Who’ll buy my Lavender?

DE14_LavenderWhenever I think of lavender, smell it or see it, it is the plaintiff song from the Victorian flower seller at Covent Garden that springs to my mind. Now is the time to think, smell and plant lavender. The gardeners can just enjoy its delights in their garden, the aromatherapists can use the beneficial oils, the clever craft people can dry it and use it in a myriad of ways to imbue the home throughout the year.

The lavender for fragrance and oil is the English lavender, Lavender Angustifolia, also described as Spica or Lavandin. Charming though it may be, the upright French Lavender with its rabbit ears is not for me. I love the look of those graceful drifts of blue, blowing gently and falling with the weight of the blooms gracing the garden.

DE14-lavendar-bookDE14-Lav2Where I want a tall display of them I would plant either ‘Seal’ or ‘Super’. They both have a wonderful colour — a rich blue mauve, and fragrance. They are productive plants worthy of the space they will occupy when fully grown. They please the eye and the senses and are a must for any romantic garden.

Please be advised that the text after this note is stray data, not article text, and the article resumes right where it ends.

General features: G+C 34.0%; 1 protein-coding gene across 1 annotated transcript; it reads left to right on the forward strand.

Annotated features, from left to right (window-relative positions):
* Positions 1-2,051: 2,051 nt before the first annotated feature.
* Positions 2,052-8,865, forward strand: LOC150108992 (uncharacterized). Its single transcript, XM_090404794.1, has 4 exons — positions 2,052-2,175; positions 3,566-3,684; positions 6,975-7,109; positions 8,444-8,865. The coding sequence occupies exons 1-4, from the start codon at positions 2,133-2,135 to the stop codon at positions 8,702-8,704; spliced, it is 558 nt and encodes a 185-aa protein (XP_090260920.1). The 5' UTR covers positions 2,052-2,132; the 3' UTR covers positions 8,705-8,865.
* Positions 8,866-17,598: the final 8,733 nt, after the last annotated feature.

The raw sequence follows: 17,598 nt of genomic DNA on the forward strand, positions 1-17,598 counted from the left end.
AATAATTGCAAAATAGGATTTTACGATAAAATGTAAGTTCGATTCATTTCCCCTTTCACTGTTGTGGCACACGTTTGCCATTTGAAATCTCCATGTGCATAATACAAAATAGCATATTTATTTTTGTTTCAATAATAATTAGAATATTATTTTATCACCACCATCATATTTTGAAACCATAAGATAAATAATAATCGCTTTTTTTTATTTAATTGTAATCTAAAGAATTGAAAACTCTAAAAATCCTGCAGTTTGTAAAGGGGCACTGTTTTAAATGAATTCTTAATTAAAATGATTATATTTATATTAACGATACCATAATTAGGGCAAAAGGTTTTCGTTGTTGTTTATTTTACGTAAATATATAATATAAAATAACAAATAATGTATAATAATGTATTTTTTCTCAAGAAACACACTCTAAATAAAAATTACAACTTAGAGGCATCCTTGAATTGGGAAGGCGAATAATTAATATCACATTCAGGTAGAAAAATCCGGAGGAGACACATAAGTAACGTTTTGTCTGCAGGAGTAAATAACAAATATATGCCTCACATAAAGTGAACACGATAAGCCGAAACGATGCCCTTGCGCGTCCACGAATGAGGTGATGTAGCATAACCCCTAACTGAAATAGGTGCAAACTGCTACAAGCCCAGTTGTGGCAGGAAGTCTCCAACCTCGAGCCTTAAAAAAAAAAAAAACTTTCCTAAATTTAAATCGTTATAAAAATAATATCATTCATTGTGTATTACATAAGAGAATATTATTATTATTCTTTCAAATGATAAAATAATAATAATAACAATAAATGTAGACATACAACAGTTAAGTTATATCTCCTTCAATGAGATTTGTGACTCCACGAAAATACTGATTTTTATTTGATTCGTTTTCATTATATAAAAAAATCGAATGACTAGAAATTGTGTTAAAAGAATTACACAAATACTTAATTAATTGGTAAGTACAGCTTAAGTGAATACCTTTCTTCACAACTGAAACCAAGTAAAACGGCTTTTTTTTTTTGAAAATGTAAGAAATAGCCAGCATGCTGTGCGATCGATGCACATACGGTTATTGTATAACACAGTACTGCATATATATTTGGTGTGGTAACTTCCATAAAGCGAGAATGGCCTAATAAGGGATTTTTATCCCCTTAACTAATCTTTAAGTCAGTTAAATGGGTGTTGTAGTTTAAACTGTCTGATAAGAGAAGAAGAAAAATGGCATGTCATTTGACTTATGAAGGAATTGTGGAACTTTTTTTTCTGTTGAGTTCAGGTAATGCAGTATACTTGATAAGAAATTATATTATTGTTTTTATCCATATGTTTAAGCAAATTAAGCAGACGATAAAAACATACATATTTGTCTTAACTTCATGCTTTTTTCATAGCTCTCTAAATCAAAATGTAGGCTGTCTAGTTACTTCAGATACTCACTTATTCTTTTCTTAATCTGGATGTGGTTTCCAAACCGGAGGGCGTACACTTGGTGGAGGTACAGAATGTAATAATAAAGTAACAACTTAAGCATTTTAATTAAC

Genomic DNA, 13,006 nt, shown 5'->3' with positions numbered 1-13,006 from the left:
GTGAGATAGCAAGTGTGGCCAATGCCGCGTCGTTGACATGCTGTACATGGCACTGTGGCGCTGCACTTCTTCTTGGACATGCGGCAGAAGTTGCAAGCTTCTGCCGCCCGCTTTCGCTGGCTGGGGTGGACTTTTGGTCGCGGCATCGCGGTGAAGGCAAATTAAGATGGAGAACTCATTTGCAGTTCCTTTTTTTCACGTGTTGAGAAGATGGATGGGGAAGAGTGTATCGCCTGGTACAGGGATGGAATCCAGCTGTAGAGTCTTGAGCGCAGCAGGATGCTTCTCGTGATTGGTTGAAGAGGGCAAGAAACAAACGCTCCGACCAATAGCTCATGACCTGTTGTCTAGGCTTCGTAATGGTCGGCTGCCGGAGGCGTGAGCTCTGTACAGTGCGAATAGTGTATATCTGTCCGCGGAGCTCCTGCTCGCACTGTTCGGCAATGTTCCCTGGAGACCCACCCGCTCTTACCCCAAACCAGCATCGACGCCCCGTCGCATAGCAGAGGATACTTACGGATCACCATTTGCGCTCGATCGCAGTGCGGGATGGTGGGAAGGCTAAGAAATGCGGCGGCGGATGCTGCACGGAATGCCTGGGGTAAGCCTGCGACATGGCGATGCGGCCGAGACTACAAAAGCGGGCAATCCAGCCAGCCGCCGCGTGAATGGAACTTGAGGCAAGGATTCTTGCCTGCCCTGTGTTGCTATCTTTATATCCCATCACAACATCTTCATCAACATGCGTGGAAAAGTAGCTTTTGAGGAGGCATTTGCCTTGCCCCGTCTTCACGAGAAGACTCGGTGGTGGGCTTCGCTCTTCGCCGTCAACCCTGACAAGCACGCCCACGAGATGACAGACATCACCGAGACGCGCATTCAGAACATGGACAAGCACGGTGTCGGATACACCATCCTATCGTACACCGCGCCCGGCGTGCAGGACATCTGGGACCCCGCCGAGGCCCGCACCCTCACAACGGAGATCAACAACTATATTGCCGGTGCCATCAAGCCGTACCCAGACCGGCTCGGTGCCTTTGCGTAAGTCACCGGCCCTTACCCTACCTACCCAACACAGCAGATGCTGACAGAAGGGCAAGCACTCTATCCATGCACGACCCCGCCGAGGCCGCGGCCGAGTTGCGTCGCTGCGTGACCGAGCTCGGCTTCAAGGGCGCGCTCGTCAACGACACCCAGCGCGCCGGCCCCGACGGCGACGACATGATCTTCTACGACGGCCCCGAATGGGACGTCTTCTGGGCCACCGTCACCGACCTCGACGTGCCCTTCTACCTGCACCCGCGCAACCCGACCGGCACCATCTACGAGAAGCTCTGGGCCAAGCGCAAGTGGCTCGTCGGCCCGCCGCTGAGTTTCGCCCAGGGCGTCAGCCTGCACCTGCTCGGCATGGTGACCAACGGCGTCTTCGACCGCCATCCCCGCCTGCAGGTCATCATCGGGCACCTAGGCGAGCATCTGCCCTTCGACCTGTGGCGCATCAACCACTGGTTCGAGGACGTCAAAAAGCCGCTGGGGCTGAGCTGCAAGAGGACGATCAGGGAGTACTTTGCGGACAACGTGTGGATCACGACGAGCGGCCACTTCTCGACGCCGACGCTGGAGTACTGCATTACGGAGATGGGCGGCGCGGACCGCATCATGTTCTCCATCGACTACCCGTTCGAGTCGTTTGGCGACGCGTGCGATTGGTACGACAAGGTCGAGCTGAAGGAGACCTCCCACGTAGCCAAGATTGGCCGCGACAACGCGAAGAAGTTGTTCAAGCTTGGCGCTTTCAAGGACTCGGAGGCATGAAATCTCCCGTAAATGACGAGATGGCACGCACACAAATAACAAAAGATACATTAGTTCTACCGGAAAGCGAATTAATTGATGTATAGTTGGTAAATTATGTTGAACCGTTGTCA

If smaller and neater is what you require try Hidcote — also known as Hidcote Purple or Blue. Smaller with a stronger colour they are well suited at the front of a border as they reache only 60-75 cms high. It has a lovely shape, masses of flowers of a strong rich purple and as an added bonus it retains its colour on drying.

A quick note on keeping them going year upon year. Prune them back hard to a mounded shape but be sure you keep some of the grey leaves. That way they will not get too leggy as they age.

For a definitive book on lavenders read Judyth McLeod’s ‘Lavender Sweet Lavender’ or go and talk to Susi at Lavender Creek Farm Te Horo, where she has an outstanding display of every lavender in New Zealand.

By Ann Chapman